Judge is correct.
They say that you had buyer's remorse and Hewlett-Packard, in the light of that remorse, scratched around for reasons to justify its rather immediate writing-off of a large part of the purchase price. That's what they say. You say they're wrong about that and they say they're right about that.
To which I would add:- No-one forced HP to vastly over-pay for Autonomy, from an earlier post
Courtesy FT Alphaville 11/09/19:
We’ll leave you with this, a quote from Sun Microsystem’s founder Scott McNealy. Having watched the stock of his company appreciate nearly 14-fold during the dotcom bubble, and then collapse 95% during the bust, McNealy was bemused that investors ever considered paying what now looks like a rather diminutive 10 times sales for the computer hardware company’s stock at its peak in 2000.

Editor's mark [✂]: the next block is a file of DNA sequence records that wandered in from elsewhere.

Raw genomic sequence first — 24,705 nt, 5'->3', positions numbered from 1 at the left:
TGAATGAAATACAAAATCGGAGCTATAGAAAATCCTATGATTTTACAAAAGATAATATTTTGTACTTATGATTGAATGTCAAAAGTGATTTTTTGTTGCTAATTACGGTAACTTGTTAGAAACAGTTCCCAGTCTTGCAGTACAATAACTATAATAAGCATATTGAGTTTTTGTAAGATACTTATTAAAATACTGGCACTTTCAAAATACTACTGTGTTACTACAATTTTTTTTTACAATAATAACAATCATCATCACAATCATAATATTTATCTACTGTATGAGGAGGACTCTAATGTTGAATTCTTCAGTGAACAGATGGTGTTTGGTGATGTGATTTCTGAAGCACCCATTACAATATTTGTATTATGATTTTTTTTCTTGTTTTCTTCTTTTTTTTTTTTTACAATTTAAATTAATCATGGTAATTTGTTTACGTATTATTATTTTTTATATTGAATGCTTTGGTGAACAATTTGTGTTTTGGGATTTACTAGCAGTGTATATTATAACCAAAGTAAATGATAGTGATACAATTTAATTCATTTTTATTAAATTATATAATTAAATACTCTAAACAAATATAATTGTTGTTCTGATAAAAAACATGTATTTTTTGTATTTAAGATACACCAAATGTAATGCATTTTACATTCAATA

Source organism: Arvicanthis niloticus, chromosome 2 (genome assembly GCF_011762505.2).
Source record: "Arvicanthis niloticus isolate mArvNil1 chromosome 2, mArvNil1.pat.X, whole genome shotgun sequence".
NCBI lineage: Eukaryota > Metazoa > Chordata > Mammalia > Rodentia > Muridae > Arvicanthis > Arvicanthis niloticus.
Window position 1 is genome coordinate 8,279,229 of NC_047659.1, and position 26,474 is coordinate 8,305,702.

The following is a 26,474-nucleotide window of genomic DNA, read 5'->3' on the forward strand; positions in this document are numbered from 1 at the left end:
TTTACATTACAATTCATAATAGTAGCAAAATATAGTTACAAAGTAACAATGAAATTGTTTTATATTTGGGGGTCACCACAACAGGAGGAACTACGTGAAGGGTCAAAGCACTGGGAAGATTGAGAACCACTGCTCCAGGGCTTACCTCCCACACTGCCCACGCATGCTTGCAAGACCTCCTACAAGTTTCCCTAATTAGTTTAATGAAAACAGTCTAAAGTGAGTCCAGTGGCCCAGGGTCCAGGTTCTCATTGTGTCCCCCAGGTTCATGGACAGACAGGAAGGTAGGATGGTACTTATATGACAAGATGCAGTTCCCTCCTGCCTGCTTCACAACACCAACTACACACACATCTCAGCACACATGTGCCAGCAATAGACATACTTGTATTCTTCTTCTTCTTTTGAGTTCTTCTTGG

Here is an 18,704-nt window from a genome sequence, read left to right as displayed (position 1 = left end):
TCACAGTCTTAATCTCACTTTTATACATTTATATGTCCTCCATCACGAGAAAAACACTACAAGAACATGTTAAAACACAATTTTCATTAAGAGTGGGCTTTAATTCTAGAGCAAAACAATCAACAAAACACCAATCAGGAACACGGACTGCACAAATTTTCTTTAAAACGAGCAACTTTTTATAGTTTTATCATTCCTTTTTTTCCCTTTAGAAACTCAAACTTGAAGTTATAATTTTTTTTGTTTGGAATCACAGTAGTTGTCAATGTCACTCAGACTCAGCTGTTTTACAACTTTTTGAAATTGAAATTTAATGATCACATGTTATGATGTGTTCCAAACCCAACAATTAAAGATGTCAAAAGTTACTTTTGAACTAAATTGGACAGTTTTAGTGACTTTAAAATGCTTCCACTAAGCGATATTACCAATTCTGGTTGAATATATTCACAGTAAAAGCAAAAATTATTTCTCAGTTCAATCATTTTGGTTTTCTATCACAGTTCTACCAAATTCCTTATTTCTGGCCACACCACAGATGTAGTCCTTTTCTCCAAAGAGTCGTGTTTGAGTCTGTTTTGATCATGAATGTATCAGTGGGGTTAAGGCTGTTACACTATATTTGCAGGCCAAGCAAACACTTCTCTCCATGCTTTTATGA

Why? This is what he told Businessweek in 2002:
At 10 times revenues, to give you a 10-year payback, I have to pay you 100% of revenues for 10 straight years in dividends. That assumes I can get that by my shareholders. That assumes I have zero cost of goods sold, which is very hard for a computer company. That assumes zero expenses, which is really hard with 39,000 employees. That assumes I pay no taxes, which is very hard. And that assumes you pay no taxes on your dividends, which is kind of illegal. And that assumes with zero R&D for the next 10 years, I can maintain the current revenue run rate. Now, having done that, would any of you like to buy my stock at $64? Do you realise how ridiculous those basic assumptions are? You don’t need any transparency. You don’t need any footnotes. What were you thinking?
10 times sales…
… that made me think
Autonomy was sold for $12bn 18/8/11 and revenue to the end of the last FY – 31/12/10 was $870m
That is a ratio of *13.8* times revenue.
And I expect this lawsuit to be a massive waste of money too.